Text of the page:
We do not dwell because we have built, but we build and have built
because we dwell, that is, because we are dwellers.
Martin Heidegger, Poetry, Language, Thought
Living consumes the space we leave for it
like water down a narrow sandstone canyon. Under
overhanging cliffs, the self constructs its dwellings,
its kivas, balconies, the single ladder that reaches to a secret
entrance and exit. No one believed the ruins would have this effect.
But a boy of twelve believes he haunts the spaces
of everything that has been. Ghosts are just pieces in the game.
When others speak of arid plains, of bluffs without access,
he pulls water from the myth of his own future.
But because their word is ruin, his early sense of culture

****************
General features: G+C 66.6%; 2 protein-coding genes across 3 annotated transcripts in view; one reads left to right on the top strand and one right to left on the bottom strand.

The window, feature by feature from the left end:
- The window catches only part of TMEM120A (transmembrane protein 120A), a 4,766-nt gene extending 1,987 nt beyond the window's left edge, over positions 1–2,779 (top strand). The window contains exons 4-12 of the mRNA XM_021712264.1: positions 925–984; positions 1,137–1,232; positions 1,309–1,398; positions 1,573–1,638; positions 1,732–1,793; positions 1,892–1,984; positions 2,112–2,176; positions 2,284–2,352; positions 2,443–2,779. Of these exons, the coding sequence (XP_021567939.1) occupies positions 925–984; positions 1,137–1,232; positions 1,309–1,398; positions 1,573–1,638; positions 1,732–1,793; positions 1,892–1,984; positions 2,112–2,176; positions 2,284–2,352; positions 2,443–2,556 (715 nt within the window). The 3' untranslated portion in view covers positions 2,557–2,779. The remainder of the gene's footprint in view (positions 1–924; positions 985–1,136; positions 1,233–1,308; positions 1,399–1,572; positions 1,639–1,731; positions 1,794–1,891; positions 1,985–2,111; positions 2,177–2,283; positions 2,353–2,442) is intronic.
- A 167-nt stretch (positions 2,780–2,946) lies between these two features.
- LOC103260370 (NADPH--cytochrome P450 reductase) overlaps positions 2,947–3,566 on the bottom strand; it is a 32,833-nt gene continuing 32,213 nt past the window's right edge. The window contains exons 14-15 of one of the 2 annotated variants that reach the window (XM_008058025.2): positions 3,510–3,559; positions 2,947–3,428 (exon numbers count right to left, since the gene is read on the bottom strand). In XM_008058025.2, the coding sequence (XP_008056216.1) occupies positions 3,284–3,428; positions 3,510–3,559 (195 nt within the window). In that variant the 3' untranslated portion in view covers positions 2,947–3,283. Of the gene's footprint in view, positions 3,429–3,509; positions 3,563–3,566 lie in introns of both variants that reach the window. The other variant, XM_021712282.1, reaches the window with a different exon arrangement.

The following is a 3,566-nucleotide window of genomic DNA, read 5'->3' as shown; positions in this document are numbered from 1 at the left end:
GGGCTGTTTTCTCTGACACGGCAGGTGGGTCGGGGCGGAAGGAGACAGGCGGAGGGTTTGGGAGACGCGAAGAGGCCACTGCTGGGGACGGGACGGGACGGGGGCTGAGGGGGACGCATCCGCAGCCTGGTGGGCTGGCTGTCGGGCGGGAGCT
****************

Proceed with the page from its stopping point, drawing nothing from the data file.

is rude as a Park Ranger’s. After careless excavations,
he finds a truth in deer, in bighorn sheep, in how these others
help him to the fourth world. Between himself
and those who name the missing parts of history, he digs up
a shard of truth, a dampness beneath a stone, a storm way off
across the arid plain of his understanding. The Yucca’s thirst,
the wasp’s evening flight, the coyote’s high-pitched howl,
all are elements of his other self, the slickrock one,
the one who climbs the ladder into the darkness of the kiva.
He finally learns to leave nothing that may fall
into the hands of looters, and climbs
the mesa to find the others making bricks of blood
and sandstone, using their breath for mortar, smoothing
the sides of the circular ruin, that will soon collect rain.
George Moore’s collections include Children’s Drawings of the Universe (Salmon Poetry 2015) and The Hermits of Dingle (FutureCycle 2013). Poems have appeared in The Atlantic, North American Review, Poetry, Colorado Review, and are forthcoming in Arc and Valapaiso. After teaching at University of Colorado for many years, he presently lives with his wife in Nova Scotia.